Report on the Fostering Meeting at the House of Commons on 29th January 2019 and the presentation notes and guidance on the proposed White Paper.
We started as an unofficial group meeting: the union boss Jason Moyer Lee and John Hendy Q.C. who did the legal work on the bill with Camila Ibbetson (a solicitor and trainee Barrister). Here the smaller team listened to the objectives and progress the union had made on the bill and the proposed agenda for the second meeting. We asked questions in a more open environment about what they really hoped to achieve and how much support they had for a bill in the House recognising the whole timetable of Brexit, not just for now but for the next two years. J.M.L. claims that the fostering side of the union now accounts for 50% of their membership with an annual take up of over 700 new members a year.
Our second meeting was moved to Room 14 due to ministerial meetings taking place in the normal rooms for Brexit. Room 14 is the room used by the Conservatives 1922 committee on a Tuesday and Labours policy group on a Thursday. As our chair, observed we were honoured as many famous bottoms had sat there before us. (I have changed his words so as not to offend).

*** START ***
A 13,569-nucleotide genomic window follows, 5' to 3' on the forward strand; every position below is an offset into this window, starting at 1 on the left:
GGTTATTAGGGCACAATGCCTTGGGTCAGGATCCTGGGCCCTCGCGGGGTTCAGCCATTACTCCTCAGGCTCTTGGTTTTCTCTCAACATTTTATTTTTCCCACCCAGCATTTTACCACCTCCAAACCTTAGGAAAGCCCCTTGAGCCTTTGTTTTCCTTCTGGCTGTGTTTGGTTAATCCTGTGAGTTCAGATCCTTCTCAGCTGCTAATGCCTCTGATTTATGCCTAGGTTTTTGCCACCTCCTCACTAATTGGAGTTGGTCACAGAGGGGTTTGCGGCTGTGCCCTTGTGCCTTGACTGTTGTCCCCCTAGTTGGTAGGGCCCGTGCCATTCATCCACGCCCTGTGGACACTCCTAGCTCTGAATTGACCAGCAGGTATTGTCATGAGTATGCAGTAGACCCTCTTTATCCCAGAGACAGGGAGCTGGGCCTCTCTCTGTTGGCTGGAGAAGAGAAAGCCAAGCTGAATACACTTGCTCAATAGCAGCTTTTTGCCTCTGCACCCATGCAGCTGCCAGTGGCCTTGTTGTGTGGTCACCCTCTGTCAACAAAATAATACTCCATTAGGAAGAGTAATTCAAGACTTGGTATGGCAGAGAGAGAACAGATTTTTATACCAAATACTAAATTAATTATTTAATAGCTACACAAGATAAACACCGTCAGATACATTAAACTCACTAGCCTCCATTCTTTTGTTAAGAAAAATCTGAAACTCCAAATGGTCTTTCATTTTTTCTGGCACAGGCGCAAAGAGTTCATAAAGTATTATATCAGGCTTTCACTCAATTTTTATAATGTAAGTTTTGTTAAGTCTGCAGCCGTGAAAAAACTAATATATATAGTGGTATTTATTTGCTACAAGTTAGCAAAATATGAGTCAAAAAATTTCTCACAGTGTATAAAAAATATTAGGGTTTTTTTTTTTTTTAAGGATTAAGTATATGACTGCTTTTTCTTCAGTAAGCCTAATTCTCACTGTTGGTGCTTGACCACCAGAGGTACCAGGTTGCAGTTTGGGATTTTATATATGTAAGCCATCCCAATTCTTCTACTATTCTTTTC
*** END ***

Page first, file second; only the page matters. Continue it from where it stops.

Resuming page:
The initial thrust of the meeting and the reason for the bill is the complete lack of rights available to Foster Carers including in many cases Foster Carers not being allowed access to Industrial Tribunals. John Hendy Q.C. is of the view that F.C. should be classified as Limb b workers with full rights but responsible for their own tax and N.I. payments. He felt knowing what cases, both before the courts and those that were and about to go to court, that Carers rights and status would be changed before the end of 2019. He felt that some Judges after recent cases of other groups of self-employed people who had won their status felt the mood within the senior legal profession was to deliver employment status to people who only worked for one employer and who had a professional status within their field. Currently carers have